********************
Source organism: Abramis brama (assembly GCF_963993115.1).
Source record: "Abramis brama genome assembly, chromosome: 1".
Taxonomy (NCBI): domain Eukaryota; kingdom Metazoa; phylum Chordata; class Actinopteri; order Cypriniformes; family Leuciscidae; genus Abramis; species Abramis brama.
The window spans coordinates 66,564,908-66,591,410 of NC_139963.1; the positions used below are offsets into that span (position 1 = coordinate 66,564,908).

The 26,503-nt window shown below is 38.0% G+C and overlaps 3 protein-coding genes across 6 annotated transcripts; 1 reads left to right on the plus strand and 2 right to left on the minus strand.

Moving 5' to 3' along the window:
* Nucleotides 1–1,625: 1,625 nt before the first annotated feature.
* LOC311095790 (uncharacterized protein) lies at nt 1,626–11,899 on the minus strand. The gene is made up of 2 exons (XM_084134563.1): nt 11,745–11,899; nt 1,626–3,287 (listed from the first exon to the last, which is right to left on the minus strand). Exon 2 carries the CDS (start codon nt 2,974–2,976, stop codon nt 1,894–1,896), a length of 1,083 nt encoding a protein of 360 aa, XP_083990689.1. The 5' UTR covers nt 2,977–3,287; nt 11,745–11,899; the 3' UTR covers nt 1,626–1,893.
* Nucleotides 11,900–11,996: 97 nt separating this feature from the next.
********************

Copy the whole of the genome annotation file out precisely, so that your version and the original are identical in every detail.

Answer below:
Source organism: Abramis brama (assembly GCF_963993115.1).
Source record: "Abramis brama genome assembly, chromosome: 1".
Taxonomy (NCBI): domain Eukaryota; kingdom Metazoa; phylum Chordata; class Actinopteri; order Cypriniformes; family Leuciscidae; genus Abramis; species Abramis brama.
The window spans coordinates 66,564,908-66,591,410 of NC_139963.1; the positions used below are offsets into that span (position 1 = coordinate 66,564,908).

The 26,503-nt window shown below is 38.0% G+C and overlaps 3 protein-coding genes across 6 annotated transcripts; 1 reads left to right on the plus strand and 2 right to left on the minus strand.

Moving 5' to 3' along the window:
* Nucleotides 1–1,625: 1,625 nt before the first annotated feature.
* LOC311095790 (uncharacterized protein) lies at nt 1,626–11,899 on the minus strand. The gene is made up of 2 exons (XM_084134563.1): nt 11,745–11,899; nt 1,626–3,287 (listed from the first exon to the last, which is right to left on the minus strand). Exon 2 carries the CDS (start codon nt 2,974–2,976, stop codon nt 1,894–1,896), a length of 1,083 nt encoding a protein of 360 aa, XP_083990689.1. The 5' UTR covers nt 2,977–3,287; nt 11,745–11,899; the 3' UTR covers nt 1,626–1,893.
* Nucleotides 11,900–11,996: 97 nt separating this feature from the next.